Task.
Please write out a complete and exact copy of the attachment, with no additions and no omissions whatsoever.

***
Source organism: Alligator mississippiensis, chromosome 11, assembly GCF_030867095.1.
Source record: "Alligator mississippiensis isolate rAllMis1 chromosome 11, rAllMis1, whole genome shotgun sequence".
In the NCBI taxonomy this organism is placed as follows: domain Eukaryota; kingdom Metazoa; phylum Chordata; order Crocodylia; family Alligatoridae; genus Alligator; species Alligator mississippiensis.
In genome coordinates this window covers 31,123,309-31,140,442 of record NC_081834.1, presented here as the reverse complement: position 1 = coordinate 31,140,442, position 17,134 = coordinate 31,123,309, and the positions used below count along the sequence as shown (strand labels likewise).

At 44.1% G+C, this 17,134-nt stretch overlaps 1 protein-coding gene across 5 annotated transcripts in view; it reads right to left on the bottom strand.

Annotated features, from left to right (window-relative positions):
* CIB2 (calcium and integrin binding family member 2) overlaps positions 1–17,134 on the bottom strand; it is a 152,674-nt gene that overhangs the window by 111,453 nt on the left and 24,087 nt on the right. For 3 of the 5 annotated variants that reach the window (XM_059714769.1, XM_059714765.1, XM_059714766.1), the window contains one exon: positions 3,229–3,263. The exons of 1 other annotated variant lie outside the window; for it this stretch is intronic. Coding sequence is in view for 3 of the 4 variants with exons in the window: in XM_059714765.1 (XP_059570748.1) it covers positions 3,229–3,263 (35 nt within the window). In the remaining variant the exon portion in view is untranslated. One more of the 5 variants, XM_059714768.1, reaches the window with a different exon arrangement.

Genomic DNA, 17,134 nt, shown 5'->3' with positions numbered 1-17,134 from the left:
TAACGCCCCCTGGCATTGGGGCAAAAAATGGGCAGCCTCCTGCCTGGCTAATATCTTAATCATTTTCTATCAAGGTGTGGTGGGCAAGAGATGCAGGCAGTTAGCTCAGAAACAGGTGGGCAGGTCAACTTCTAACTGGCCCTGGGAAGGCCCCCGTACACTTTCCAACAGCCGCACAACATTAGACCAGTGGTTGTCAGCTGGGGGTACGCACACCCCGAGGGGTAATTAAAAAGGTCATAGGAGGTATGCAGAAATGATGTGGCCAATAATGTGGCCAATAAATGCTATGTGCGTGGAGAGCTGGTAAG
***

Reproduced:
Source organism: Alligator mississippiensis, chromosome 11, assembly GCF_030867095.1.
Source record: "Alligator mississippiensis isolate rAllMis1 chromosome 11, rAllMis1, whole genome shotgun sequence".
In the NCBI taxonomy this organism is placed as follows: domain Eukaryota; kingdom Metazoa; phylum Chordata; order Crocodylia; family Alligatoridae; genus Alligator; species Alligator mississippiensis.
In genome coordinates this window covers 31,123,309-31,140,442 of record NC_081834.1, presented here as the reverse complement: position 1 = coordinate 31,140,442, position 17,134 = coordinate 31,123,309, and the positions used below count along the sequence as shown (strand labels likewise).

At 44.1% G+C, this 17,134-nt stretch overlaps 1 protein-coding gene across 5 annotated transcripts in view; it reads right to left on the bottom strand.

Annotated features, from left to right (window-relative positions):
* CIB2 (calcium and integrin binding family member 2) overlaps positions 1–17,134 on the bottom strand; it is a 152,674-nt gene that overhangs the window by 111,453 nt on the left and 24,087 nt on the right. For 3 of the 5 annotated variants that reach the window (XM_059714769.1, XM_059714765.1, XM_059714766.1), the window contains one exon: positions 3,229–3,263. The exons of 1 other annotated variant lie outside the window; for it this stretch is intronic. Coding sequence is in view for 3 of the 4 variants with exons in the window: in XM_059714765.1 (XP_059570748.1) it covers positions 3,229–3,263 (35 nt within the window). In the remaining variant the exon portion in view is untranslated. One more of the 5 variants, XM_059714768.1, reaches the window with a different exon arrangement.

Genomic DNA, 17,134 nt, shown 5'->3' with positions numbered 1-17,134 from the left:
TAACGCCCCCTGGCATTGGGGCAAAAAATGGGCAGCCTCCTGCCTGGCTAATATCTTAATCATTTTCTATCAAGGTGTGGTGGGCAAGAGATGCAGGCAGTTAGCTCAGAAACAGGTGGGCAGGTCAACTTCTAACTGGCCCTGGGAAGGCCCCCGTACACTTTCCAACAGCCGCACAACATTAGACCAGTGGTTGTCAGCTGGGGGTACGCACACCCCGAGGGGTAATTAAAAAGGTCATAGGAGGTATGCAGAAATGATGTGGCCAATAATGTGGCCAATAAATGCTATGTGCGTGGAGAGCTGGTAAG